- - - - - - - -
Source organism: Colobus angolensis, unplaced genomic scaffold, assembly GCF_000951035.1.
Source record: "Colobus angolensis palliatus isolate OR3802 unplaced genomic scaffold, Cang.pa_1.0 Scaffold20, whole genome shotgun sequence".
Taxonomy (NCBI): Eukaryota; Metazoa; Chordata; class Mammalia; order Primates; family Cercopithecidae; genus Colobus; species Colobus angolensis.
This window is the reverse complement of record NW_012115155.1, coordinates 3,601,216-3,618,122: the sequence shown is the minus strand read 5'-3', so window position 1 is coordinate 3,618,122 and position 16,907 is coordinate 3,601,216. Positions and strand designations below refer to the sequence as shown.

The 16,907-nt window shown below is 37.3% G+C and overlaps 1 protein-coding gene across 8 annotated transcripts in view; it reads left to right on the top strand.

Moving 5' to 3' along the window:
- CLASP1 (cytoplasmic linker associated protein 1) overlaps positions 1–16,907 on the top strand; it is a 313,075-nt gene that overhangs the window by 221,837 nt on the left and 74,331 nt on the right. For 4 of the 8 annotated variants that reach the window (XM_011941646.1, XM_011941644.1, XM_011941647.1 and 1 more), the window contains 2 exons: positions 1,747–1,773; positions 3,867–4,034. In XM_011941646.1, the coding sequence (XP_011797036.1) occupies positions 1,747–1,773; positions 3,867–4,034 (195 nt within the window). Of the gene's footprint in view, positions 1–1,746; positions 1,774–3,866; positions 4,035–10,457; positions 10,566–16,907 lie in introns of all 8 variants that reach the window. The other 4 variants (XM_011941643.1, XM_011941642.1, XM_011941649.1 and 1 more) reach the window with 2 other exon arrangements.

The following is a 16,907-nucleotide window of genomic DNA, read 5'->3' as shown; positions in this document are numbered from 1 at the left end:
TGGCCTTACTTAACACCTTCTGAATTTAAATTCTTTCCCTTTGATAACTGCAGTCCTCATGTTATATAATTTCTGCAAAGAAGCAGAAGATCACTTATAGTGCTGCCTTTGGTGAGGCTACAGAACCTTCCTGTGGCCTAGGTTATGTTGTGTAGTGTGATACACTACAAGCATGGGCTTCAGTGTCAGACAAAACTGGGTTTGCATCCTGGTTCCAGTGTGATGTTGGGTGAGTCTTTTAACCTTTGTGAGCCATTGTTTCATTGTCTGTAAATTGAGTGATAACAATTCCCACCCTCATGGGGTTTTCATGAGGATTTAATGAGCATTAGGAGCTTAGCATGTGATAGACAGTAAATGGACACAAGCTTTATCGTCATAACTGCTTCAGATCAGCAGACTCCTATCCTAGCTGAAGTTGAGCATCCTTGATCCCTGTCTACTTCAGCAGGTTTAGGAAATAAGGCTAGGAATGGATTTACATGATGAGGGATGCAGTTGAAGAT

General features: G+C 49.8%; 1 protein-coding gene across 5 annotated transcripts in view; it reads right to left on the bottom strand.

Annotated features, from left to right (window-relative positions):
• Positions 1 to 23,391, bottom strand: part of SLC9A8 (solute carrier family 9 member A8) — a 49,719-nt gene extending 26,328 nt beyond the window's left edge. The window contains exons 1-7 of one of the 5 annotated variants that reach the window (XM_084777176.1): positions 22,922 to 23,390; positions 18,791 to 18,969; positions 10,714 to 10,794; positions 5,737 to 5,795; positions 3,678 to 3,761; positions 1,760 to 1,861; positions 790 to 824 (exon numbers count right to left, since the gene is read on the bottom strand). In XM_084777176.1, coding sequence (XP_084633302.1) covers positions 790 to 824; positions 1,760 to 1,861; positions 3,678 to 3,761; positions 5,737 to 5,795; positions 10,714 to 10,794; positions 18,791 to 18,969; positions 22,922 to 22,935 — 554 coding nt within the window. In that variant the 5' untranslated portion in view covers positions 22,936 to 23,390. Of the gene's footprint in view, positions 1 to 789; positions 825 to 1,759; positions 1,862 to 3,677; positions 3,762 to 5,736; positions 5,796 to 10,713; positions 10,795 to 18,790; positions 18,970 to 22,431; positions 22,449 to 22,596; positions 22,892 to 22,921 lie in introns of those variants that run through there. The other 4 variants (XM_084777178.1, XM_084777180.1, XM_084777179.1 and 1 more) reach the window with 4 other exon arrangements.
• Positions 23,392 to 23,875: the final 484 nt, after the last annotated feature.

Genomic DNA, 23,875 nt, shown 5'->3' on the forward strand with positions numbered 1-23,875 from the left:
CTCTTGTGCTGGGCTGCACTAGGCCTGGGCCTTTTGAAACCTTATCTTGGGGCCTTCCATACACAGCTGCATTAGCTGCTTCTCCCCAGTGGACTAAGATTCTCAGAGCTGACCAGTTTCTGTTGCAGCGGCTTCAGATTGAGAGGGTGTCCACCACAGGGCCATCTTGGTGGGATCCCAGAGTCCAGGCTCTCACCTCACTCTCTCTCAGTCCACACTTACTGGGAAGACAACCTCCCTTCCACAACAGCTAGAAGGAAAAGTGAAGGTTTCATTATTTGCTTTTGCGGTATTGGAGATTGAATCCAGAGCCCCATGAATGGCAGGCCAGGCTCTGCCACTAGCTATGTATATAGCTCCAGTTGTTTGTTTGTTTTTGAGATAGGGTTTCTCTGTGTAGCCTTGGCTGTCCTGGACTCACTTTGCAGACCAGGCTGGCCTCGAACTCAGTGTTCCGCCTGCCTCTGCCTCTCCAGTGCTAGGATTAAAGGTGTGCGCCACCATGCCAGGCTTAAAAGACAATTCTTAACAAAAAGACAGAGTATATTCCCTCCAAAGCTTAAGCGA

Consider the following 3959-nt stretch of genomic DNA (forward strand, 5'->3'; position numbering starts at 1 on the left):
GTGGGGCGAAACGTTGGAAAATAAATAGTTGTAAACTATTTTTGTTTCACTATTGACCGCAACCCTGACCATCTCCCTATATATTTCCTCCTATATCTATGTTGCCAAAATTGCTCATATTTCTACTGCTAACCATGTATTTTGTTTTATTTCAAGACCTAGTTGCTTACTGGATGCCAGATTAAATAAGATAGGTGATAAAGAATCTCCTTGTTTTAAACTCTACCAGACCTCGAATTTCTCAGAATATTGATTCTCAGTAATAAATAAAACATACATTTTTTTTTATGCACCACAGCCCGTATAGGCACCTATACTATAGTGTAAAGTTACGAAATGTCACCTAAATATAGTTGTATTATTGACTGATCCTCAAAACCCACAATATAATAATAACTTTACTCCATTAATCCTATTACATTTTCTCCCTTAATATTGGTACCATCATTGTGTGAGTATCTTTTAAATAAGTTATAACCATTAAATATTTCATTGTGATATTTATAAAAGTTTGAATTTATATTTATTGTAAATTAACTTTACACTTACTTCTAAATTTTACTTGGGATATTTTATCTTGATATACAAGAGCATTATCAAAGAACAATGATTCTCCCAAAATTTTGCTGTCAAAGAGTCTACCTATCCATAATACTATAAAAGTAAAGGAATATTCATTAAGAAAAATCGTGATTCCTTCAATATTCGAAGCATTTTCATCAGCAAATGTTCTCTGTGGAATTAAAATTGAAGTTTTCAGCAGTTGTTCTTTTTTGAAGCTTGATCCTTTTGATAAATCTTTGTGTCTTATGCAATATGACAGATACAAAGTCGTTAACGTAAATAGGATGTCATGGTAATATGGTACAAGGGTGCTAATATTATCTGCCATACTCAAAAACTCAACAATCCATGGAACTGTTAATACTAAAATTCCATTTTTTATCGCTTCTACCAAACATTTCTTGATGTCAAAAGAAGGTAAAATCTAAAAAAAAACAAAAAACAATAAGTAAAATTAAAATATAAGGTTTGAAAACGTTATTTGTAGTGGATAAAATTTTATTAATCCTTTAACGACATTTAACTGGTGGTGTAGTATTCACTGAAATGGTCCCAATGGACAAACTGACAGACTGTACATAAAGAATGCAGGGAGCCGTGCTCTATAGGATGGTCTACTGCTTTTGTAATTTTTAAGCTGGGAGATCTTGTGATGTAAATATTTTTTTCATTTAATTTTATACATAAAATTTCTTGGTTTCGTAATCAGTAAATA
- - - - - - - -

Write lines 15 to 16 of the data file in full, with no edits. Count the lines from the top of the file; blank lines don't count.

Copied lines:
CTCTTGTGCTGGGCTGCACTAGGCCTGGGCCTTTTGAAACCTTATCTTGGGGCCTTCCATACACAGCTGCATTAGCTGCTTCTCCCCAGTGGACTAAGATTCTCAGAGCTGACCAGTTTCTGTTGCAGCGGCTTCAGATTGAGAGGGTGTCCACCACAGGGCCATCTTGGTGGGATCCCAGAGTCCAGGCTCTCACCTCACTCTCTCTCAGTCCACACTTACTGGGAAGACAACCTCCCTTCCACAACAGCTAGAAGGAAAAGTGAAGGTTTCATTATTTGCTTTTGCGGTATTGGAGATTGAATCCAGAGCCCCATGAATGGCAGGCCAGGCTCTGCCACTAGCTATGTATATAGCTCCAGTTGTTTGTTTGTTTTTGAGATAGGGTTTCTCTGTGTAGCCTTGGCTGTCCTGGACTCACTTTGCAGACCAGGCTGGCCTCGAACTCAGTGTTCCGCCTGCCTCTGCCTCTCCAGTGCTAGGATTAAAGGTGTGCGCCACCATGCCAGGCTTAAAAGACAATTCTTAACAAAAAGACAGAGTATATTCCCTCCAAAGCTTAAGCGA

Consider the following 3959-nt stretch of genomic DNA (forward strand, 5'->3'; position numbering starts at 1 on the left):